New Study Suggests Possible Drug Class Side Effects Of SGLT-2 Inhibitors Such As Invokana, Jardiance, And Farxiga
Sodium-glucose cotransporter 2 inhibitors (SGLT-2 inhibitors) are relatively new medicines used to treat Type-2 diabetes. Included in this drug class are Invokana, Farxiga, and Jardiance, as well as Invokamet, Xigduo, Glyxambi, Synjardy, Qtern, Steglatro, Steglujan, and Segluromet.
A new medical study found that SGLT-2 inhibitors have a higher risk of leg, feet, and toe amputations when compared to older diabetes drugs such as sulfonylureas, metformin, and thiazolidinediones.
In more detail, this article "Association Between Sodium-Glucose Cotransporter 2 Inhibitors and Lower Extremity Amputation Among Patients With Type 2 Diabetes", by Hsien-Yen Chang, PhD, et al., was published online August 13, 2018 by the medical journal JAMA Internal Medicine.
Among the results stated by medical researchers involved with a recently concluded retrospective cohort study and reported in this medical journal article:
- [N]ew use of sodium-glucose cotransporter 2 inhibitors was associated with a statistically significant increased risk of amputation compared with use of metformin, sulfonylureas, and thiazolidinediones.
- New use of SGLT-2 inhibitors was statistically significantly associated with amputation compared with sulfonylureas, metformin, or thiazolidinediones (adjusted hazard ratio, 2.12; 95% CI, 1.19-3.77).
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For some commentary and observations about this recently concluded medical study we draw from a MedPage Today report, "Mixed Data on SGLT-2 Inhibitors' Amputation Risk":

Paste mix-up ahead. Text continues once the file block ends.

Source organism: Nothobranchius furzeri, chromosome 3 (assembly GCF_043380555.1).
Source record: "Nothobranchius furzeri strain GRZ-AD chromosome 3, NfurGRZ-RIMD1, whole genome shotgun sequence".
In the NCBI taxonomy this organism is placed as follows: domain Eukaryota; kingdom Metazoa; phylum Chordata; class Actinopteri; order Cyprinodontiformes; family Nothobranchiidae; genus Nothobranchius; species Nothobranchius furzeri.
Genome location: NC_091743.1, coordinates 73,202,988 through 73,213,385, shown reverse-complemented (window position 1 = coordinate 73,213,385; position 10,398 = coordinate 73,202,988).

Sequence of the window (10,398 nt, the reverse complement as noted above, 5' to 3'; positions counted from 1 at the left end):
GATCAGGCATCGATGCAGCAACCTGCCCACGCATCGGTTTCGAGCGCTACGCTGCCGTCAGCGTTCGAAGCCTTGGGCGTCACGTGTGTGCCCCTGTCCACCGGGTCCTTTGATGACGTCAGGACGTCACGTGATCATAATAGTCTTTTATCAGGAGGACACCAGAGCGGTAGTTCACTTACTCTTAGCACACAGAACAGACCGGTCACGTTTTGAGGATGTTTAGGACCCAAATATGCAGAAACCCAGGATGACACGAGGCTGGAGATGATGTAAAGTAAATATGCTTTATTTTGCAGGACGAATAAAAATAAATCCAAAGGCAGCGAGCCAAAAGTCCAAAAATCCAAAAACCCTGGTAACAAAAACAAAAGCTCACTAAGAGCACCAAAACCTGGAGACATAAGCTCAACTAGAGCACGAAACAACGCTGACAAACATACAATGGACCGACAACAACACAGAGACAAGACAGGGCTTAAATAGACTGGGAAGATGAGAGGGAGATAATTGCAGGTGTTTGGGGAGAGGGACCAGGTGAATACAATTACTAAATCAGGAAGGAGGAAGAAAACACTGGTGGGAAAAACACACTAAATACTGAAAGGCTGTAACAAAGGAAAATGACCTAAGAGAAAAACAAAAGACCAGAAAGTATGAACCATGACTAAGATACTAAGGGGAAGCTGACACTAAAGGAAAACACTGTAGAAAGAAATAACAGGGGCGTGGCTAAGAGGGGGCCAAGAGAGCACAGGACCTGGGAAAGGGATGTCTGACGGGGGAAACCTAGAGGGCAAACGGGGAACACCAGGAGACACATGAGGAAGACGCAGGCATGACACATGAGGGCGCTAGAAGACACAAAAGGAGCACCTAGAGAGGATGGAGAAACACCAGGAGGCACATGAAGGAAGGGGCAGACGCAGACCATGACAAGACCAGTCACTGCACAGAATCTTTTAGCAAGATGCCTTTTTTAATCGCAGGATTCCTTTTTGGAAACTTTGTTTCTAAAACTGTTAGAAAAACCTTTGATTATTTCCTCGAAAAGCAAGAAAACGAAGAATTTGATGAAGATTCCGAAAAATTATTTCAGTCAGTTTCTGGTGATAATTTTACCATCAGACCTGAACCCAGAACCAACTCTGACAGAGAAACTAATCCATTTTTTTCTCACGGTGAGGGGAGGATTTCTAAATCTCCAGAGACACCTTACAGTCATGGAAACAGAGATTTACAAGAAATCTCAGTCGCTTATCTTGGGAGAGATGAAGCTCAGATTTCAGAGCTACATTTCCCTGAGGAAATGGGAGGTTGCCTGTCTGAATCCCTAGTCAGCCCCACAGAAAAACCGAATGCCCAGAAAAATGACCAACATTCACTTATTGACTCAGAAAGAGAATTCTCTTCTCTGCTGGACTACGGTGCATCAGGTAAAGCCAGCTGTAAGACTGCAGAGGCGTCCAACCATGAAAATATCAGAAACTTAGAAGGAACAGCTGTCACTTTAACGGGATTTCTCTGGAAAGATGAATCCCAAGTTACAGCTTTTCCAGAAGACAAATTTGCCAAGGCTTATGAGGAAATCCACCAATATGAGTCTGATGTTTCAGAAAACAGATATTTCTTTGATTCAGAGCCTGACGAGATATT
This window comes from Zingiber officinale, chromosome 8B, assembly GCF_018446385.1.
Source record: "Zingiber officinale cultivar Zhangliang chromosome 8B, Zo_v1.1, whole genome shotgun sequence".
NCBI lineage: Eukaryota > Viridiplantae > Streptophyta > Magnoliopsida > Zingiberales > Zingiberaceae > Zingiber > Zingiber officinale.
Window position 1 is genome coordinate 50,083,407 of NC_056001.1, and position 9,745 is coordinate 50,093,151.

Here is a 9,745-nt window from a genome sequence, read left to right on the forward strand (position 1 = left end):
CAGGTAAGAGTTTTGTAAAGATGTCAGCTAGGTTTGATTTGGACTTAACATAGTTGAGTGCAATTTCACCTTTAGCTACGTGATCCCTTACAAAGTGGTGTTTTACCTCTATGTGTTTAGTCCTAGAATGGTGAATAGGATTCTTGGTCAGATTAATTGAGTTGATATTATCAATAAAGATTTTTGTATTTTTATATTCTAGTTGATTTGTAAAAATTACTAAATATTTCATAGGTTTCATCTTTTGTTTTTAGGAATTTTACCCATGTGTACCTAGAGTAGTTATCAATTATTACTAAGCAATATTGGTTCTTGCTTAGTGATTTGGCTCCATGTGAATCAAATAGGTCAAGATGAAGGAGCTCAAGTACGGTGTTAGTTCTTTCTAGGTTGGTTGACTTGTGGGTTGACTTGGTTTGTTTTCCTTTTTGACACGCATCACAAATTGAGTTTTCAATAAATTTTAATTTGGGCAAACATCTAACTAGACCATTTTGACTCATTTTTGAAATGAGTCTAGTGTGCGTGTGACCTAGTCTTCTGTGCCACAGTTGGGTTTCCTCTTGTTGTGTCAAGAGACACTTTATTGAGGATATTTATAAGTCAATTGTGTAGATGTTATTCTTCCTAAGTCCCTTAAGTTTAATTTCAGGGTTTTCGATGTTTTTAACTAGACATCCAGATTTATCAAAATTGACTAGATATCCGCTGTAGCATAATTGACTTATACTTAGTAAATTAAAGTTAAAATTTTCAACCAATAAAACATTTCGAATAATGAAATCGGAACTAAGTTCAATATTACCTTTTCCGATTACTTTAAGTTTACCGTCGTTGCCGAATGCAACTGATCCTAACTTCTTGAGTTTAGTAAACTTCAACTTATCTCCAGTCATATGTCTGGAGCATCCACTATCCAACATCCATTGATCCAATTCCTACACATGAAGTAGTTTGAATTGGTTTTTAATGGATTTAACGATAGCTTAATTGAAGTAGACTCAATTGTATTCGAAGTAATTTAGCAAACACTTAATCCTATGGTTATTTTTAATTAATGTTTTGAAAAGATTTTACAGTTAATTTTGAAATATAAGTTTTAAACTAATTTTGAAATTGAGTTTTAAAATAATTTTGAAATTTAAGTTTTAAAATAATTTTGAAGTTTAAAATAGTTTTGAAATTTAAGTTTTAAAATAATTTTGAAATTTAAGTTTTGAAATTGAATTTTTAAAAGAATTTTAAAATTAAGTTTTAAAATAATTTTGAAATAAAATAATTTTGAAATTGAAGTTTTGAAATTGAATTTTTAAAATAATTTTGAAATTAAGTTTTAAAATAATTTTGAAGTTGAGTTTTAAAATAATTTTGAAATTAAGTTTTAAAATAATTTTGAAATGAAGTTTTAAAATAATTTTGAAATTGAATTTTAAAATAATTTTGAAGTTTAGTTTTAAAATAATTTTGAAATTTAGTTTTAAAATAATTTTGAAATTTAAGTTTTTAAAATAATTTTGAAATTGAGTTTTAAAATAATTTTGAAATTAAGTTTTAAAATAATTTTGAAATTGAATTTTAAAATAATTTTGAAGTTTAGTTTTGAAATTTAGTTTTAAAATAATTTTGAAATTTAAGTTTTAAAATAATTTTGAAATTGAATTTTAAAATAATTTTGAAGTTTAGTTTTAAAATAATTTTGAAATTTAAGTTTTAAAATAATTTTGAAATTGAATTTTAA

"The rate of amputation found by Chang et al is strikingly lower than the rate found in the [Canagliflozin Cardiovascular Assessment Study (CANVAS)] program (6.3 per 1000 person-years), reflecting important differences between the populations in each study," commented Michael Fralick, MD, of Brigham and Women's Hospital in Boston, and two colleagues in an accompanying commentary, highlighting how the current study's population was generally younger, and fewer participants had a history of ischemic heart disease, history of amputation, or use of insulin compared with those in CANVAS.
"These differences in baseline comorbidities likely explain, at least in part, why the incidence rate of amputation was much lower than that detected in CANVAS," they suggested.
Interestingly in contrast, the recent OBSERVE-4D study reported new users on canagliflozin didn't have any increased risk for below-knee amputations when compared with other SGLT-2 inhibitors....
"The study by Chang et al helps to contextualize the risk in a relatively low-risk patient population, but does not settle the debate," expressed the commentators, stating how it's still unclear if this elevated amputation risk is attributed to a class effect with SGLT-2 inhibitors.
We have written previously about this apparent amputations side effect of these newer diabetes drugs:
- Jardiance – Lower Limb Amputations Drug Safety Issue Remains Uncertain
- Invokana – Amputations: No Explanation Yet As Regards “How” And “Why”
- FDA Reports Show Extent And Nature of Invokana-Amputation Side Effect
- Invokana Gets “Black-Box Warning” For Risk Of Leg And Foot Amputations
We are currently investigating possible drug injury lawsuits against the responsible pharmaceutical companies for diabetes patients who have had lower limb amputations (legs, feet, toes) while using Invokana, Jardiance, Farxiga, or one of the other SGLT-2 inhibitors.
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